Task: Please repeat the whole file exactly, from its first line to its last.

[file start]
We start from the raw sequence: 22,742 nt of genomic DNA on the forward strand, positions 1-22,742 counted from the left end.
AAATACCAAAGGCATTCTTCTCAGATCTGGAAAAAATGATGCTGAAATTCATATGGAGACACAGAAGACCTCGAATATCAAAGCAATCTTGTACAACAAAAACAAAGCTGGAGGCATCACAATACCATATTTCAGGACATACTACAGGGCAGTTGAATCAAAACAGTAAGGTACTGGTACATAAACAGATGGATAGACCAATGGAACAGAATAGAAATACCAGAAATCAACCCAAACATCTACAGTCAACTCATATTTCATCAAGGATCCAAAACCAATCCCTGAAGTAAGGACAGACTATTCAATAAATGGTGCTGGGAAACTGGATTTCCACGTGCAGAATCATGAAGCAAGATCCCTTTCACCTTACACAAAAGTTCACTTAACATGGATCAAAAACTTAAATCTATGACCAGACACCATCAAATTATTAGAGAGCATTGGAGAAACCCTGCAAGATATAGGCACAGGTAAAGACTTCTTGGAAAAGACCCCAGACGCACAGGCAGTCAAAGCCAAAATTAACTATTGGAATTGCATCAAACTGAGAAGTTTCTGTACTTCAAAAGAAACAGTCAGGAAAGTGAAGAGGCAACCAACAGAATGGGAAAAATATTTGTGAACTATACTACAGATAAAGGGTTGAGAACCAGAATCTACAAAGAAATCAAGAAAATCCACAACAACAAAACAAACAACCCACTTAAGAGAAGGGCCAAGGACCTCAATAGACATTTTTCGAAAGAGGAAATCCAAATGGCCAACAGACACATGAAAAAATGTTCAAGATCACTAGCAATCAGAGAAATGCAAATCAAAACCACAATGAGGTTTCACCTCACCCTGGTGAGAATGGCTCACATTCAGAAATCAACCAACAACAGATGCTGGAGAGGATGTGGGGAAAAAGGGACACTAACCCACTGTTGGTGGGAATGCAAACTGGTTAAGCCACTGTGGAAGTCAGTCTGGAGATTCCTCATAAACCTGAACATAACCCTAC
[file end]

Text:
We start from the raw sequence: 22,742 nt of genomic DNA on the forward strand, positions 1-22,742 counted from the left end.
AAATACCAAAGGCATTCTTCTCAGATCTGGAAAAAATGATGCTGAAATTCATATGGAGACACAGAAGACCTCGAATATCAAAGCAATCTTGTACAACAAAAACAAAGCTGGAGGCATCACAATACCATATTTCAGGACATACTACAGGGCAGTTGAATCAAAACAGTAAGGTACTGGTACATAAACAGATGGATAGACCAATGGAACAGAATAGAAATACCAGAAATCAACCCAAACATCTACAGTCAACTCATATTTCATCAAGGATCCAAAACCAATCCCTGAAGTAAGGACAGACTATTCAATAAATGGTGCTGGGAAACTGGATTTCCACGTGCAGAATCATGAAGCAAGATCCCTTTCACCTTACACAAAAGTTCACTTAACATGGATCAAAAACTTAAATCTATGACCAGACACCATCAAATTATTAGAGAGCATTGGAGAAACCCTGCAAGATATAGGCACAGGTAAAGACTTCTTGGAAAAGACCCCAGACGCACAGGCAGTCAAAGCCAAAATTAACTATTGGAATTGCATCAAACTGAGAAGTTTCTGTACTTCAAAAGAAACAGTCAGGAAAGTGAAGAGGCAACCAACAGAATGGGAAAAATATTTGTGAACTATACTACAGATAAAGGGTTGAGAACCAGAATCTACAAAGAAATCAAGAAAATCCACAACAACAAAACAAACAACCCACTTAAGAGAAGGGCCAAGGACCTCAATAGACATTTTTCGAAAGAGGAAATCCAAATGGCCAACAGACACATGAAAAAATGTTCAAGATCACTAGCAATCAGAGAAATGCAAATCAAAACCACAATGAGGTTTCACCTCACCCTGGTGAGAATGGCTCACATTCAGAAATCAACCAACAACAGATGCTGGAGAGGATGTGGGGAAAAAGGGACACTAACCCACTGTTGGTGGGAATGCAAACTGGTTAAGCCACTGTGGAAGTCAGTCTGGAGATTCCTCATAAACCTGAACATAACCCTAC